Interpersonal relationships can make the difference between effective and ineffective technical initiatives. Here are ways to address this frequently neglected aspect of organizational change.
My guess is that somewhere along the way you've heard about the idea of "software process improvement." I work in this field, and I've been privileged to watch dozens of software groups, in many different industries and countries, grow in process maturity as they follow the guidance of the Capability Maturity Model for Software (known as the "CMM" for short).
I've observed that the adoption of new technical and management practices is not the only type of change going on. There's a second type of change that's not described directly in the CMM at all, and the people who work in process improvement often tend to ignore its importance. This second type of change is in the interactions among people: how they give information to each other, how they receive information and listen, what assumptions they make about others, and how they act on those assumptions.
In this article, I want to explore the relationship between these two kinds of change. We'll see that these changes in interpersonal activity can often make the difference between effective and ineffective management and technical practices. As we talk about this "human" side of process improvement, we'll look at some things you can start doing now to help address this frequently neglected aspect of organizational change.
Models as Catalysts for Maturity
The CMM model, developed and published through the Software Engineering Institute (SEI) at Carnegie Mellon University under the sponsorship of the U.S. Department of Defense, is best known for defining five maturity levels. Level 1, the lowest or Initial level, is the default level at which organizations start before they've worked on their processes very much. (We sometimes refer to it, affectionately, as the "bottom-feeding, mud-sucking" level.) At the other end, Level 5 is the highest level, called Optimizing. At this level, organizations are systematically performing process improvement that is continual and data driven.
Greater process maturity and improved performance aren't solely dependent on using CMM; a software organization can move in this direction with any of several models (e.g., TickIT, Bootstrap, ISO 15504). Or a software organization can undertake process improvement without reference to any model, by performing serious phase-end and project-end retrospective reviews, incorporating best practices and lessons learned into phase and project kick-off meetings, and conducting a rigorous measurement program.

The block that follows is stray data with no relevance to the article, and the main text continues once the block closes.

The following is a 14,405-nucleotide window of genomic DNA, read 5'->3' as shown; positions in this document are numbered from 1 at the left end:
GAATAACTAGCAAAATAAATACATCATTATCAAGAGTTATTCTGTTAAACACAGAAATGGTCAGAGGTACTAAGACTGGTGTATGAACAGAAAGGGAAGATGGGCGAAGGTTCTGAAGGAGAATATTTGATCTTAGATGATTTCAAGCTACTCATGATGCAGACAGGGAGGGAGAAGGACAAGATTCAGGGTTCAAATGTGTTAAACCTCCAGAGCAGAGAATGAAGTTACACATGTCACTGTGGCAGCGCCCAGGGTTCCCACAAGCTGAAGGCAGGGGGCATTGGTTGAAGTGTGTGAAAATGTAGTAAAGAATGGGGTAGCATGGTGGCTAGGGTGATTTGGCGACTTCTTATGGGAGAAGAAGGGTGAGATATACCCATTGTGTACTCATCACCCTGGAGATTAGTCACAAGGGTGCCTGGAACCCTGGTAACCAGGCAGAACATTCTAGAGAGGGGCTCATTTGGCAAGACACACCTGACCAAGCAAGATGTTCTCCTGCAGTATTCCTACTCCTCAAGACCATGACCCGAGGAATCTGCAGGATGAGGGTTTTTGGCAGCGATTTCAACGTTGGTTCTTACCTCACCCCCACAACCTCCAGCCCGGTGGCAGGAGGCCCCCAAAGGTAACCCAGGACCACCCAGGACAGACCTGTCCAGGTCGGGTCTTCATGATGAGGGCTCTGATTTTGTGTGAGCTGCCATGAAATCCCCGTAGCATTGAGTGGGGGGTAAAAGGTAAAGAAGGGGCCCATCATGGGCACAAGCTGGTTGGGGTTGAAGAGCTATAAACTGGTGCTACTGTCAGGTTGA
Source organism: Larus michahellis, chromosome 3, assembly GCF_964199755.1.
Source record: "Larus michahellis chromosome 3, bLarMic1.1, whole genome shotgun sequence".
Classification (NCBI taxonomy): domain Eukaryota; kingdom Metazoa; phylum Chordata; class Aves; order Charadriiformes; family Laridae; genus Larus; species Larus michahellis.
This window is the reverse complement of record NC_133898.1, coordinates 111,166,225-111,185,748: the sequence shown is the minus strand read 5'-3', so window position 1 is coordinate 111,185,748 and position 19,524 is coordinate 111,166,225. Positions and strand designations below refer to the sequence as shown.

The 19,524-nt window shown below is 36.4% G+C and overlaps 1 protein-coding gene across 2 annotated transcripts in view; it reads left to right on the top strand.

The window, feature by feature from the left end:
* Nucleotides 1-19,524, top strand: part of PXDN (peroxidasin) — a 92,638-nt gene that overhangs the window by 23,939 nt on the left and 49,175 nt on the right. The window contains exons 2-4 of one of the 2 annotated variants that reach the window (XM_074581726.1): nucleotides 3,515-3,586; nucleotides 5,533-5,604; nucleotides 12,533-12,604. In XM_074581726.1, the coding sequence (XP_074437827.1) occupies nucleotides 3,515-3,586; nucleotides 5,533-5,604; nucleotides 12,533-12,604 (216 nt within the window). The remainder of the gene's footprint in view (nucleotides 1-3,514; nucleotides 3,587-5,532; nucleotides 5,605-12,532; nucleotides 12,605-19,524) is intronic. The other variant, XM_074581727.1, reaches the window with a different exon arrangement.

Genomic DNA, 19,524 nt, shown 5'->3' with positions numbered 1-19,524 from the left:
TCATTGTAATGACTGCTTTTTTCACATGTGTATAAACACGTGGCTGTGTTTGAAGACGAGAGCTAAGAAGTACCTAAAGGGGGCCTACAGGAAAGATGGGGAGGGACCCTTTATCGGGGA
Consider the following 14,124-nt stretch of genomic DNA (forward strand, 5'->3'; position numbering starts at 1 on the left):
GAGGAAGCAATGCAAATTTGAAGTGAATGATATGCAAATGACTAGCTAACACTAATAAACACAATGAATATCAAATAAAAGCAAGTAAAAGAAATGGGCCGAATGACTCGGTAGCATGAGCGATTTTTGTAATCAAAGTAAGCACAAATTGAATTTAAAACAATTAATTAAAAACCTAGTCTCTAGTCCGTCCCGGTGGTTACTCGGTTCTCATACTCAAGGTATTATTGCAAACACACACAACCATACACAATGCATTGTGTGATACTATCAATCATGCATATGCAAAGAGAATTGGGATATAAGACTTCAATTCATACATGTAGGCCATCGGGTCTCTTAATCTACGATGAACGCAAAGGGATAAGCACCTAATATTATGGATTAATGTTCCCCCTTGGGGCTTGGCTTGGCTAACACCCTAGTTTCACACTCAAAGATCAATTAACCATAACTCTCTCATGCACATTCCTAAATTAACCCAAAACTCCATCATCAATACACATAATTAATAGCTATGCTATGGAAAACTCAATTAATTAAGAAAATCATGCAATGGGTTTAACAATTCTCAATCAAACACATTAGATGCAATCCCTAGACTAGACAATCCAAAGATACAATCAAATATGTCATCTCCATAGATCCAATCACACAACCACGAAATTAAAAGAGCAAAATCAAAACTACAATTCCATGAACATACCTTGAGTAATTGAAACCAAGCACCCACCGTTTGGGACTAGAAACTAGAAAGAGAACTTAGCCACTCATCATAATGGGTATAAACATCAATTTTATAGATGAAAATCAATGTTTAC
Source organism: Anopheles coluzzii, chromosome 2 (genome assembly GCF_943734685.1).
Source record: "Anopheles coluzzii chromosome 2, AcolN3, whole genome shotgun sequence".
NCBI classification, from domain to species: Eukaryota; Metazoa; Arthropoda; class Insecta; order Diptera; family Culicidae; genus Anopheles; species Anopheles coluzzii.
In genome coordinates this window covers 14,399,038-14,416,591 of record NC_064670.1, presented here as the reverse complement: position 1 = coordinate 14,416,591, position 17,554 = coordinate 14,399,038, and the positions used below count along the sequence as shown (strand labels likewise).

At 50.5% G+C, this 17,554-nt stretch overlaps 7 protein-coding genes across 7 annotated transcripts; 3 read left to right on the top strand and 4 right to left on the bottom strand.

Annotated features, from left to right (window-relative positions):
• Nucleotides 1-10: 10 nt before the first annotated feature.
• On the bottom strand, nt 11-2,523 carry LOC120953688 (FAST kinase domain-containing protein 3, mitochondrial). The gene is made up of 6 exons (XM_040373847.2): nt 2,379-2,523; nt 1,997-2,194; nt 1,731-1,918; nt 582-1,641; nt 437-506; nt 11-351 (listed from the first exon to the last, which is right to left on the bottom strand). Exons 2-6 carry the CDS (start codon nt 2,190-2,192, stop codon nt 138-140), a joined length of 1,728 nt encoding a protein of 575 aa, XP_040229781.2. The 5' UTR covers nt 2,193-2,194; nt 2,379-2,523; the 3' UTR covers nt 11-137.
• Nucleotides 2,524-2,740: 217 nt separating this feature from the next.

Whatever process improvement path is taken, the essential dynamics of organizational change are the same. The results can include fewer project cancellations, greatly increased project predictability, reduced costs, quicker development times, and fewer defects reported by customers. (Not all at the same time, of course; the benefits you get depend on where you put your emphasis and effort.)
Changes in Thinking Support Changes in Action
But the technical and management process improvements-in such areas as estimating and planning projects, tracking project progress, performing rigorous software configuration management, and instituting peer reviews-are only part of the picture.
To make those changes fully effective, your organization's interpersonal behaviors and underlying beliefs about people must be consistent with these changes, instead of working against them. It's this second kind of change that will determine whether the technical and management practices will achieve their intended outcomes. A couple of examples will serve to illustrate this point.
Truth telling The CMM contains a number of Key Process Areas (KPAs)-specific process topics addressed as a group improves its processes. One of the practices in the KPA called Software Project Tracking and Oversight describes the software engineering group as conducting "periodic internal reviews to track technical progress, plans, performance, and issues against the software development plan." Imagine such a review meeting in which the first person to